Background: The thalamus, an important subcortical brain region connecting limbic and prefrontal cortices, has a significant role in sensory and cortical processing. Although inconsistently, previous studies have demonstrated neuroanatomical abnormalities in the thalamus of schizophrenic patients.
Methods: This structural magnetic resonance imaging study, based on segmentation of contiguous coronal 1.5-mm images, compared thalamic brain volumes of 15 chronic, male schizophrenic patients with 15 normal controls matched on age, sex, handedness, and parental socioeconomic status.
Results: There were no significant differences between patients and controls in thalamic volumes, right or left, adjusted for total brain volume; however, there were significantly different correlations of thalamic volumes with prefrontal white matter and lateral ventricles among patients, but not among controls. Thalamic volumes among patients were also significantly correlated with bizarre behavior, hallucinations, and thought disorder.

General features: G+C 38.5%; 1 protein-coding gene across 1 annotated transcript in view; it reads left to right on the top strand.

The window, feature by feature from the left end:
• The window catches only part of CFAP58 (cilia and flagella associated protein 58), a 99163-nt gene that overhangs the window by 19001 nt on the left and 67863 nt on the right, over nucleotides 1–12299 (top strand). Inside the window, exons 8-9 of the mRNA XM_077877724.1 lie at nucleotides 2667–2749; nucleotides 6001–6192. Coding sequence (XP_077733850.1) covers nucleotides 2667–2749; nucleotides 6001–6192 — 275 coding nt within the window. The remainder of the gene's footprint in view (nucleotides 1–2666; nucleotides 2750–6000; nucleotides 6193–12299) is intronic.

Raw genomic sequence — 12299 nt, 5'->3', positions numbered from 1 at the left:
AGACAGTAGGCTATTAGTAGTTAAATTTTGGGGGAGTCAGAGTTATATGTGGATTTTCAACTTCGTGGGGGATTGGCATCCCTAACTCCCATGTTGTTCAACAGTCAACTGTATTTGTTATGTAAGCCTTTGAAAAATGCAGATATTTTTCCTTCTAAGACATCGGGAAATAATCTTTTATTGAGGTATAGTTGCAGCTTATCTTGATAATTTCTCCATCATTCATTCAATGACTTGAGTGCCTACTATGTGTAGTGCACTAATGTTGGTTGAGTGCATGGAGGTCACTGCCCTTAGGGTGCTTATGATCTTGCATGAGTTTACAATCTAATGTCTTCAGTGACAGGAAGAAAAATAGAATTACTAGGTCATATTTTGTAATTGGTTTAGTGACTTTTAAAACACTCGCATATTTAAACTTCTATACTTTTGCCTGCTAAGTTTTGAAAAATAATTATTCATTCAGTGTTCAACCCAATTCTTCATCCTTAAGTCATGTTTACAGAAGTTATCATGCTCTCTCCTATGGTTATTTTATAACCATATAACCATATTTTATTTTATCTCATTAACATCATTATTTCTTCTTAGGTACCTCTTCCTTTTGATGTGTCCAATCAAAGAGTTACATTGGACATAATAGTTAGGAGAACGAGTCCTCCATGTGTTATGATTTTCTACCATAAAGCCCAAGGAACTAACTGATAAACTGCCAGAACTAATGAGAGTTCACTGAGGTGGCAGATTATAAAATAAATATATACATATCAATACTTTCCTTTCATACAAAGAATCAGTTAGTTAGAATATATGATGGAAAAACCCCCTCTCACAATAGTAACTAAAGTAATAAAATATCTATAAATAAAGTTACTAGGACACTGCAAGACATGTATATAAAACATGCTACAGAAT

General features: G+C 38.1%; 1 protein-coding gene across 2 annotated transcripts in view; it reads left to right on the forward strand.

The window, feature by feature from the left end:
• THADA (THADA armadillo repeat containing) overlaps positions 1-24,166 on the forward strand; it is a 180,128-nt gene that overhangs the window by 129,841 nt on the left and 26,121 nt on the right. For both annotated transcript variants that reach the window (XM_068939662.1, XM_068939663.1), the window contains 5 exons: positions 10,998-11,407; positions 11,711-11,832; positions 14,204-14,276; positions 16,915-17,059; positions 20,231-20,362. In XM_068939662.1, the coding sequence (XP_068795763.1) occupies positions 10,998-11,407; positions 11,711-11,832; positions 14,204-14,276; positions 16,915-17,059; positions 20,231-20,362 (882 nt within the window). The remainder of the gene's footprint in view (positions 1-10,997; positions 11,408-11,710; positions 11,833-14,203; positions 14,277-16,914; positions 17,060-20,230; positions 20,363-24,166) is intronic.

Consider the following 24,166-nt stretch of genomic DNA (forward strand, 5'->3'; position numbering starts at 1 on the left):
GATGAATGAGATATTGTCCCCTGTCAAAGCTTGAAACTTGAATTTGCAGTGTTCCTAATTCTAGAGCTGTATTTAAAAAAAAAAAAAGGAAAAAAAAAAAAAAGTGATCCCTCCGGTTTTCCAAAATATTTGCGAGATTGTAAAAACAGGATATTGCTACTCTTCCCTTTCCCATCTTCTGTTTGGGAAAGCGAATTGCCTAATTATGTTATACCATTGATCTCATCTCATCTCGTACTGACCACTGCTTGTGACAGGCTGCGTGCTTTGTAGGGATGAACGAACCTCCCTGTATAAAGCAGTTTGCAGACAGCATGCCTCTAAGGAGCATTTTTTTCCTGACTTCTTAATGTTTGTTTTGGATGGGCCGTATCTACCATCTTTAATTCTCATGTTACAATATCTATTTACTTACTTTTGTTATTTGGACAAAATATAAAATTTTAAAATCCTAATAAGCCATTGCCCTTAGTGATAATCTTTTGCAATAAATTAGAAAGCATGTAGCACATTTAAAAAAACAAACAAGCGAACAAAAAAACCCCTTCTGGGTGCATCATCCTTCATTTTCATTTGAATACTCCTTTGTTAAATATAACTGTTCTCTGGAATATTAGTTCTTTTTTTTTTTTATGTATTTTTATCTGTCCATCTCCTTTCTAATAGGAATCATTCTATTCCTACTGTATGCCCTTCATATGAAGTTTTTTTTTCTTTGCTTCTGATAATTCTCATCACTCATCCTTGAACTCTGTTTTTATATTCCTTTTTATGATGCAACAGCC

Conclusions: Findings suggest that connectivity between thalamic nuclei and prefrontal cortical areas are abnormal in chronic male schizophrenic patients. In addition, ventricular enlargement may be, in part, due to subtle reduction in thalamic volume and/or in volume of thalamocortical and corticothalamic fibers secondary to thalamic abnormalities. Finally, correlations with positive symptomatology underscore the role of the thalamus in gating or filtering of sensory information and coordination of cortical processing.